Yields at these levels are quite attractive compared with other income-producing assets, he adds. "We would use the near-term turbulence as a more attractive entry point."
Tom Fredrickson, an independent financial adviser in New York City, also sees the high-yield space as appealing. "It might be a reasonable strategy to allocate a sliver of one's portfolio to a low-expense, no-load high-yield fund, such as Vanguard High-Yield Corporate," he says. The fund has an expense ratio of 0.23% and yields 5.6%.
But bear in mind that these are bonds of companies with below-investment-grade credit ratings. "They are far riskier than plain vanilla bonds and should not substitute for those bonds," Fredrickson says.
High-yield bonds: The bearish case
Not all investment experts are enthusiastic about junk bonds. "If the Fed raises interest rates and Treasuries do badly, high-yield bonds shouldn't do well either," says Mick Heyman, an independent financial adviser in San Diego.
"You might get a positive return if the economy does well," Heyman says. A strong economy can boost the earnings of companies issuing junk bonds, making them less likely to default. "But you're still much better off going into stocks," he says. "There's less risk and more potential for capital gains."
And if the economy does poorly, "these things (junk bonds) could get crushed because investors have to get out of low-quality assets," Heyman says. "So high-yield bonds could underperform, whichever way rates go."
In a balanced portfolio, "growth stocks are the best choice to make money," Heyman says. "You can have risky stocks and safer dividend stocks." And for true safety, you can opt for cash and low-risk bonds, he says. "People want to get that extra yield (from junk bonds,) but they perform more like underperforming stocks."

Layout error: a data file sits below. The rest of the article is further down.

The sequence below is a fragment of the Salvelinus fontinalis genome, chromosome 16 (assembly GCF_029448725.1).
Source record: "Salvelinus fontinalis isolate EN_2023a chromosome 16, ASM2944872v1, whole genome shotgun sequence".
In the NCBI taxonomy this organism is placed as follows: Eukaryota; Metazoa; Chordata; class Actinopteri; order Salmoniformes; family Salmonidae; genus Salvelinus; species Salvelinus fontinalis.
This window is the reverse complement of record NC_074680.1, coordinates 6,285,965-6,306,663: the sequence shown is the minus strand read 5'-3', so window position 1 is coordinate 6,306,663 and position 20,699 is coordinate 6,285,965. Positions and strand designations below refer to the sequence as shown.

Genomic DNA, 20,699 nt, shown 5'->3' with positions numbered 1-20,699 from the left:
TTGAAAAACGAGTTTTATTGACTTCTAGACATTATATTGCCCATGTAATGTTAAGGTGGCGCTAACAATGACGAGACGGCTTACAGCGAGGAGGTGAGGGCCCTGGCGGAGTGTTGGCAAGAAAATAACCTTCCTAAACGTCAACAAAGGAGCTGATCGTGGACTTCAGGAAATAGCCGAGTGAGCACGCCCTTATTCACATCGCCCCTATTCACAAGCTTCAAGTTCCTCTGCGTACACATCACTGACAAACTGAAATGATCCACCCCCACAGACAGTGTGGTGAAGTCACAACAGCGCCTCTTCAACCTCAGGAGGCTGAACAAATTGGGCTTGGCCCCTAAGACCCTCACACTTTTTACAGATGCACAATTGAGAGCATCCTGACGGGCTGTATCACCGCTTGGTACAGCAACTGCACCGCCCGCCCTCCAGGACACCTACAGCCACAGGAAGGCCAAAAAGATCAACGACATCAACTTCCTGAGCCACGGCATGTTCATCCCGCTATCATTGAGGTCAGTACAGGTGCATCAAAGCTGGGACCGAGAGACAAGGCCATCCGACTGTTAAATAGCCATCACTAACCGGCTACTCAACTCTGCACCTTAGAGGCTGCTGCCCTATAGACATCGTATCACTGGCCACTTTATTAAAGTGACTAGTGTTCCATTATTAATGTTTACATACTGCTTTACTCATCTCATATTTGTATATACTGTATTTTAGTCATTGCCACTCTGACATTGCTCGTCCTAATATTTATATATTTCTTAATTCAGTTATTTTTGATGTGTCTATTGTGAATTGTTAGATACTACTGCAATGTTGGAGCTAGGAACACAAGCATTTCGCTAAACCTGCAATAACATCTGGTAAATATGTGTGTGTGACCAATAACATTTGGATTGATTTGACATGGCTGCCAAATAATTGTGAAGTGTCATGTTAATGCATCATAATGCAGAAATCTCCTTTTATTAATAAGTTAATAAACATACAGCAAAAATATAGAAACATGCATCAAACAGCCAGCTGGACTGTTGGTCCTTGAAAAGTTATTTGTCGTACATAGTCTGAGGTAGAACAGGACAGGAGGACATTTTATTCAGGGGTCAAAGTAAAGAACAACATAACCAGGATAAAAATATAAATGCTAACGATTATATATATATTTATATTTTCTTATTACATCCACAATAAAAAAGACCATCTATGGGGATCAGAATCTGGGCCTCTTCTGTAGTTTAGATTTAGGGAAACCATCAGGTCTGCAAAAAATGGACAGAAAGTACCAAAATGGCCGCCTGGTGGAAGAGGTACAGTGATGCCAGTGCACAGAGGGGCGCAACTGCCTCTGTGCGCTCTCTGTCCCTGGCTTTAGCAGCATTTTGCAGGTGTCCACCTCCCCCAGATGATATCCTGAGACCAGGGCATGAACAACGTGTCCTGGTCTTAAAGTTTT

Biotechnology stocks: Still overvalued
The S&P Biotechnology Select Industry Index has plummeted 21% since July 17 but still has more than tripled over the past 5 years. "Biotech stocks are expensive and highly speculative," says Solaris' Ghriskey. That's because many of the medical treatments pursued by biotech companies don't pan out.
"The price of pharmaceuticals remains in the cross hairs of politicians," Ghriskey adds. Several of them have complained about the high prices that biotech and other drug companies are charging for their products. "For the long term, biotech stocks are a great place to be, but in an election year they seem to be a bipartisan punching bag, so there could be headline risk," says BMO's Ablin.
Biotech stocks could be among the first to fall if the overall market tumbles, Ghriskey says. "Given a stock market somewhat constrained by slowing global growth, (coming) increases in interest rates and other issues, I would be cautious of high-valuation names in what remains a very high valuation group," he says. Ghriskey and Ablin say shares of smaller biotech companies are the most dangerous. If you are interested in investing in biotech shares for the long term, wait until after the presidential election, Ablin says.
Long-term Treasury bonds: Vulnerable to Fed rate hikes
© CARLOS BARRIA/Reuters/Corbis
With the Fed poised to boost interest rates, Treasury bonds with maturities of 10 years or more are "a bad place to allocate capital," says Convergex's Colas. "Bond yields have to move higher if the economy continues to improve and the Fed raises rates." When yields go up, bond prices fall.
Colas sees economic growth of 2% to 2.5% next year. "That's not great, but it's sound enough to make the long end of the yield curve go higher," Colas says.
He acknowledges that long-term Treasury yields failed to rise in the face of Fed easing in the mid-2000s. But with the 10-year Treasury around 2.3%, less than 1 percentage point above its 2012 record low of 1.395%, "it's hard to believe that if we get another year of economic growth and we get Fed rates, the long end doesn't need to sell off," Colas says.
The Fed has kept short-term interest rates near record lows for more than 6 years. Colas expects the central bank to lift rates 2 to 3 times in the next 12 months, by 25 basis points each time.